It's hard to imagine sharks as scavengers, but at least one species doesn't mind becoming one when the chance presents itself.
That was the observation of researchers from the United States, England and Australia, who have documented a kind of scavenger mode tiger sharks adopt during green turtle nesting season in waters off the Great Barrier Reef's Raine Island.
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The island's beaches comprise the biggest green turtle egg-laying site in the world, hosting more than 10,000 females at nesting season. This draws tiger sharks to the scene, the biggest predatory sharks that haunt the Great Barrier Reef. They'll hunt down a wide variety of animals, with green turtles being fair (or fare) game.
However, the scientists say, attacks on live turtles in the island's waters during nesting season are rarely seen. With multiple thousands of turtles swimming in and out of the waters leading to the beach, why are so many of them left unharmed?
It turns out that the sharks in the area, despite their hunter's instincts, take an easier path to their next meal.
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The researchers examined Raine Island satellite tracking data on the movements of tiger sharks and sea turtles that had been collected during an earlier study.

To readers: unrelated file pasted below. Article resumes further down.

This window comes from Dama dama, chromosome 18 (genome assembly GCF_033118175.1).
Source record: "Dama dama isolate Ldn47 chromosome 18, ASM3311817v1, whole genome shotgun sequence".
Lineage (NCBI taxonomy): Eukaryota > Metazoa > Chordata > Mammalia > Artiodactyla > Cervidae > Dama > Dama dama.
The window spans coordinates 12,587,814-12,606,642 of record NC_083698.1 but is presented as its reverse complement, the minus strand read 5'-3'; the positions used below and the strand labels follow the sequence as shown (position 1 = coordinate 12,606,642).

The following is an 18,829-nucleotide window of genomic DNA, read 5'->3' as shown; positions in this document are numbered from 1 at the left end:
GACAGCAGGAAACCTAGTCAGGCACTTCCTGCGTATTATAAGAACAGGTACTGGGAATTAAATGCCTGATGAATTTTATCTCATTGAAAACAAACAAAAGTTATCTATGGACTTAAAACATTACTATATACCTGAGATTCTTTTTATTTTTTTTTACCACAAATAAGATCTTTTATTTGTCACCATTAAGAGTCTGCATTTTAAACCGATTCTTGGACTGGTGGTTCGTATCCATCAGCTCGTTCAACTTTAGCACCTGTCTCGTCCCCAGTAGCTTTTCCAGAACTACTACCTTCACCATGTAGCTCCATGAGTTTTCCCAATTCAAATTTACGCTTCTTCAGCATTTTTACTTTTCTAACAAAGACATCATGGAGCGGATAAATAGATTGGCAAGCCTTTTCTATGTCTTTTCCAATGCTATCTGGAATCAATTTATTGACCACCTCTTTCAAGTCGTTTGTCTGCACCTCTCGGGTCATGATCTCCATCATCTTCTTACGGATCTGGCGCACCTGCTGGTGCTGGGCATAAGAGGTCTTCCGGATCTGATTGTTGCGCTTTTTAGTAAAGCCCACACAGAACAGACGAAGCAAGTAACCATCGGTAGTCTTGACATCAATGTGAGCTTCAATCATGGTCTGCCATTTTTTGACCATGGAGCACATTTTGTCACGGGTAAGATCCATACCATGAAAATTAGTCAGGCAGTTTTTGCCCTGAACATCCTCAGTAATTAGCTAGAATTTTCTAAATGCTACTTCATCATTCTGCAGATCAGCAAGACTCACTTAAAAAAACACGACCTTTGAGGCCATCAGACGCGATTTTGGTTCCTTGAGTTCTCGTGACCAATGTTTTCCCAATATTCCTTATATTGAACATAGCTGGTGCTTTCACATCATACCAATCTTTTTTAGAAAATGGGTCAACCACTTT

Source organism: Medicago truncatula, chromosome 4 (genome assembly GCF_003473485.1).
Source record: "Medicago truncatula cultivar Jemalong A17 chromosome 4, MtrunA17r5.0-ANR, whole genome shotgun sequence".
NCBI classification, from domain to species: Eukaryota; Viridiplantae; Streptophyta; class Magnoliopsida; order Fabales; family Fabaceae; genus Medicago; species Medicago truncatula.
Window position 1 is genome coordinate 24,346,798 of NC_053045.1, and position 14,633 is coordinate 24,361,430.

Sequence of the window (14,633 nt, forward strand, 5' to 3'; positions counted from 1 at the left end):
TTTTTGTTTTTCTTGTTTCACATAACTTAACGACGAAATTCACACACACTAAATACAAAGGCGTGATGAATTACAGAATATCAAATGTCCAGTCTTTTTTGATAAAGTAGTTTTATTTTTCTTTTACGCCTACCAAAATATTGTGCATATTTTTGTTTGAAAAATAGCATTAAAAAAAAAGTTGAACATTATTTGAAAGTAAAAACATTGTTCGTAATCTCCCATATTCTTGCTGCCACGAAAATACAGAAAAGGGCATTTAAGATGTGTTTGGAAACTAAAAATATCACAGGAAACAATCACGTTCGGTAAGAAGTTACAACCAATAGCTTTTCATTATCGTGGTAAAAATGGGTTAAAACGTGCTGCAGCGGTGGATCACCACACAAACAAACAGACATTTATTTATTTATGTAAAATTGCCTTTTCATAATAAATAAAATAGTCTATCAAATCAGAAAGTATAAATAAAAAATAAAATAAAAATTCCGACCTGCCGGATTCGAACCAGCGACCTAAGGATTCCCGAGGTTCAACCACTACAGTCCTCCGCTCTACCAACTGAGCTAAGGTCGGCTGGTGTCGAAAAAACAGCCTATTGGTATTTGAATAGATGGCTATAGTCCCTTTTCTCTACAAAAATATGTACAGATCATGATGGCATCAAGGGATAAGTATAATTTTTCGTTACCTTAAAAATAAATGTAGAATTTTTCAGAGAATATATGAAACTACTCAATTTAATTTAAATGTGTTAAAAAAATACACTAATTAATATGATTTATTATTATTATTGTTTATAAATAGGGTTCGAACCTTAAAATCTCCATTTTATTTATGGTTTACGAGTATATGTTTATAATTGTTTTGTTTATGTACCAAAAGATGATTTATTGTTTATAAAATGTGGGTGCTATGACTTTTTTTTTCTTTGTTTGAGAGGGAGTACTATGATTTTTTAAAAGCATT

They found that during green turtle nesting season, the sharks spent the better part of their time cruising in waters closer to the shore instead of hunting further out in deeper seas.
This preference for patrolling the shoreline, alongside the lack of attacks on live turtles, told the researchers that the sharks were feasting on turtle carcasses, which are plentiful at that time, as many turtle moms die of exhaustion or exposure during nesting season.
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The live turtles, for their part, seemed to know they were not being hunted. During nesting season, their movement data did not include typical predator-avoidance strategies they'd usually employ, such as spending less time at surface waters where they can be easily seen, and attacked from below, by hungry sharks.
Here's one of the study's authors, Richard Fitzpatrick, of James Cook University, discussing earlier endeavors to track the Raine Island tiger sharks and making note of them feeding off turtle carcasses: